For the past several years I've been looking back in my record books to give you a little bit of history with each of my columns.

I find a year with dates that match the current year, and then pass along the winners of races from those dates. For 2013 I've decided to look back in time 45 years to the 1968 racing season on the local circuit. I've picked 1968 because it was a very interesting year.

Most fans with a sense of local history point to 1967 as the year that sprint cars took over from the cut-down modifieds that folks have come to call the "bugs," but that was only partly true. It was in 1967 that Jack Gunn allowed sprint cars to race regularly at his tracks, Williams Grove and Selinsgrove. But it wasn't until 1968 that the other area tracks joined in with the sprint cars.

There were still plenty of "bugs" competing with the sprints in 1968, and there were some pretty interesting cars on the circuit as well. Kenny Weld started the season with his old No. 91 "bug," as he put the finishing touches on a new car for his new car owner, Don Rice, a Bedford-area Ford dealer. Weld's new car was a copy of the roadster-type sprint car that his brother Greg had used to win a USAC sprint-car title. The Ford engine was mounted off center and the body work was much lower than a traditional sprint car.

Car owner Harry Fletcher had designed a similar "sidewinder" type car for his driver, Johnny Grum, and it too sported a Ford engine. Between his two cars, Weld would win 15 races that year. Grum won eight times with Fletcher's sidewinder.

Recently departed Milt Miller drove a rather traditional bug-type racer, but it was powered by a big-block Plymouth Hemi engine. Miller won 12 races and the Jennerstown and Hagerstown point titles with the Mopar machine.

Regular tracks on the circuit in 1968 included Friday night racing at Williams Grove. On Saturdays, Lincoln, Selinsgrove, Port Royal and Winchester, Va., were the regular tracks, with Jennerstown joining the Saturday scene in mid-June. Sundays were divided between Susquehanna and Hagerstown.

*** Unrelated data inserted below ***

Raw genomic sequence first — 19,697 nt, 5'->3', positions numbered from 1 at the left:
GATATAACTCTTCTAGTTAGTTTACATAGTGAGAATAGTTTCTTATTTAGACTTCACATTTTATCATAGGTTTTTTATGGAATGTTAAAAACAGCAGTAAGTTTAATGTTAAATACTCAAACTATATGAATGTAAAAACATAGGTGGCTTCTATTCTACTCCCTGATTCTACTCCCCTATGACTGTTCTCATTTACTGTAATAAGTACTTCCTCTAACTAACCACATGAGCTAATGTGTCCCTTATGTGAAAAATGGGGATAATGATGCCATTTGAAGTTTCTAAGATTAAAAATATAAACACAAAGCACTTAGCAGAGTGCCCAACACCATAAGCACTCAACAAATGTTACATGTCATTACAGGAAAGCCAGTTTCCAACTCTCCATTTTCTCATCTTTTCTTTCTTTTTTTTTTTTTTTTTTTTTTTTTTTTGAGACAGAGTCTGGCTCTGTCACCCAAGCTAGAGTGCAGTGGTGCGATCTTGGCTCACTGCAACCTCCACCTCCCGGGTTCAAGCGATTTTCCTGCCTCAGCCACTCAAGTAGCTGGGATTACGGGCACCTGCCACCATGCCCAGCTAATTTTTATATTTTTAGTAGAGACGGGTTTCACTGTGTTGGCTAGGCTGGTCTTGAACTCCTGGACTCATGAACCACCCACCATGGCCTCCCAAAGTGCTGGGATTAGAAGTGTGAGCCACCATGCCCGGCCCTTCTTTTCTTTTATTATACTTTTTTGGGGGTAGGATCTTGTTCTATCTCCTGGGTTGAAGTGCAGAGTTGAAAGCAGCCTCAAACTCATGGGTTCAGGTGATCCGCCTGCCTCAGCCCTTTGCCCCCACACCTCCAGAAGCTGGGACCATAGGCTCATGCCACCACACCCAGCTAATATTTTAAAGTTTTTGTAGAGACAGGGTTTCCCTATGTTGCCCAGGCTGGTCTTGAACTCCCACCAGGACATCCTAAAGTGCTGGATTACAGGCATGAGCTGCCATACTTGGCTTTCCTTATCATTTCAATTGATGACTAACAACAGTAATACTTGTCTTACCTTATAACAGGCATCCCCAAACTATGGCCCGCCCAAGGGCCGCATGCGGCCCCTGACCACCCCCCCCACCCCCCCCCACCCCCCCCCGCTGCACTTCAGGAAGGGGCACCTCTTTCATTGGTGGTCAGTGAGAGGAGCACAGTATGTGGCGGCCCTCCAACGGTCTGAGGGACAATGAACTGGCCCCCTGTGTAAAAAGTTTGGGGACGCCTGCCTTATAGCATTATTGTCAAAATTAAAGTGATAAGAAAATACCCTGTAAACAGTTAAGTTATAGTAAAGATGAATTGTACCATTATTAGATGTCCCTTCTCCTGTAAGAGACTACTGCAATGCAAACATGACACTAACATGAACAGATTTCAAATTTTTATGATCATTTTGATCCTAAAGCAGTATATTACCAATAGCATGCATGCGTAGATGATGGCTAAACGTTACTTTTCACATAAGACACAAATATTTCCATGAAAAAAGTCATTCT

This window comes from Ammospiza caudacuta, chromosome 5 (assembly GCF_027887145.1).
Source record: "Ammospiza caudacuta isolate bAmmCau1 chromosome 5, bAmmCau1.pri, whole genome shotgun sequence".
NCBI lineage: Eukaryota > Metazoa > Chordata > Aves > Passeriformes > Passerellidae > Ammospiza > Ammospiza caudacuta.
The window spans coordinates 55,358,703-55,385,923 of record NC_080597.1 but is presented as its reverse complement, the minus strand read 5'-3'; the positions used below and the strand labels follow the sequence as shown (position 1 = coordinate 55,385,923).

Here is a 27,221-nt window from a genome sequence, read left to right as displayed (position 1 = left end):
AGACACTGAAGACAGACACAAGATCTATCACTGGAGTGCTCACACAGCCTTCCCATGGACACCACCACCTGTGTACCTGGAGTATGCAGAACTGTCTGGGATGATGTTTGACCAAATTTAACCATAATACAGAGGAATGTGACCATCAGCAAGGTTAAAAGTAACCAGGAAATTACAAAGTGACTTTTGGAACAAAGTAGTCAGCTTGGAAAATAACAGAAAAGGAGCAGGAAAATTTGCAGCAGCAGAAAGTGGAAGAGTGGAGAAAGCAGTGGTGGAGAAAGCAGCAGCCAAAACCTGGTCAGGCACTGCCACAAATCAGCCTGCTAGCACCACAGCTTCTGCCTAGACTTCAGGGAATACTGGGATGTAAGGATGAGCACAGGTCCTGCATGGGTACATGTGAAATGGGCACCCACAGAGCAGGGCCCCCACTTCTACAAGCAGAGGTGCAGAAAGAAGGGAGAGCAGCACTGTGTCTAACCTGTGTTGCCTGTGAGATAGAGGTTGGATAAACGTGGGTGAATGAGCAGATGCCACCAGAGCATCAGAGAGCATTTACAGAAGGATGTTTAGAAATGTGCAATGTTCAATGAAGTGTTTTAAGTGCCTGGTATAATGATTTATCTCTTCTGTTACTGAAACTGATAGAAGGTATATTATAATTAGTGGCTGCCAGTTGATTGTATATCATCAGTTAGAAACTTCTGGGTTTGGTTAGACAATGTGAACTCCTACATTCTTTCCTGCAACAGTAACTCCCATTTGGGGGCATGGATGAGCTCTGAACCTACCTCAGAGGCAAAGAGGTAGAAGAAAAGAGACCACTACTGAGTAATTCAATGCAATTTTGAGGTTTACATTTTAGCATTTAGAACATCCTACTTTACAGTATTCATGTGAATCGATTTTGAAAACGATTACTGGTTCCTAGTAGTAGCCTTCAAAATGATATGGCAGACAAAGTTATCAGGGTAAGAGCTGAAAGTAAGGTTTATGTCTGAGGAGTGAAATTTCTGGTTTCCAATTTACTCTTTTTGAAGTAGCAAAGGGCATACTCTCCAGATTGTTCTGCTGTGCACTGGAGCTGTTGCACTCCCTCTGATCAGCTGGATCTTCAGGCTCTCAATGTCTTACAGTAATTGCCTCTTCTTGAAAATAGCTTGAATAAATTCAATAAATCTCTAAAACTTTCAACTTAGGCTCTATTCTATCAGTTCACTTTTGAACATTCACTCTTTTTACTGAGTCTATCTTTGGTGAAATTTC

Reading hosted a few USAC races and Bedford held a handful of races for the local sprint cars. Interestingly, the local sprint cars also made a visit to the quarter-mile paved track inside the Hershey Stadium. At the time, Hershey was running weekly stock car and midget races.

The big winner for the season was Ray Tilley in Bud Grim's potent Ford No. 88 sprint car. Tilley won 25 races in 1968. His closest challenger was southern veteran Ray Dovel. Dovel drove the potent Lee Stultz No. S3 Chevy bug to 20 wins that season. Dovel's wins were concentrated between Hagerstown and Winchester.

Mitch Smith was third on the 1968 season win list with 19. Smith spent most of the season driving a new sprint car for longtime car owner John Regester of Regester Chevrolet. Near the end of the season, Regester decided to retire from racing, and Smith found a new ride. Smith's new ride was one that fans still closely associate with the famed driver to this day, the Gary Wasson No. 5.

Wasson was new to sprint-car racing that year, having started the season with late-model driver Paul Long in his new No. 5 mount. When Long suffered a broken leg in a nasty crash, Wasson put several different drivers in the car for test runs before settling with Smith in September. It was a team that was feared for years afterwards.

The 1968 season also marked the first time cars from the local circuit began winning races in Florida during February. Bobbie Adamson, in Wilbur Hawthorn's No. 35, won two of the cageless IMCA sprint-car races at the old Tampa Fairgrounds. Adamson also notched a fourth and fifth in the five-race series. Gus Linder notched two seconds and a fourth during the Tampa races, and Tilley finished third , fifth and second in the last three races of the series.

The local season was four weeks late getting started that year because of rain and cold, but it was Weld who won the opener at Susquehanna on March 29. The season ended on Oct. 27.

That was the day that Williams Grove's sixth National Open went head to head with Lincoln's first Pennsylvania State Championship race. The National Open was a 100-lap race that paid $2,000 to win, and Adamson won his second in a row.

Lincoln's Pennsylvania State race was a 70-lap affair with $1,800 to win. Ironically it was the Williams Grove track champion Tilley who won the race at Lincoln.

The 1968 season was also the first time Port Royal hosted a Tuscarora 50 event. That was on Sept. 21, and Mitch Smith was the winner in the Wasson No. 5.

PIT STOPS

INTERESTING FACT: I didn't realize this one, but sprint-car racing guru Kevin Eckert reported in Flatout Magazine, that Keith Kauffman's win during last summer's Hagerstown Speedweek race makes Kauffman the oldest driver to ever win a winged 410 sprint-car race. Kauffman was 62 years old when he scored that win.

BANQUET: The York County Racing Club's Hall of Fame banquet is this Saturday at the Holiday Inn in West York. MRN pit reporter Steve Post is the guest speaker.

Bryan Householder writes about dirt-track racing for The York Dispatch. He can be reached at sports@yorkdis patch.com.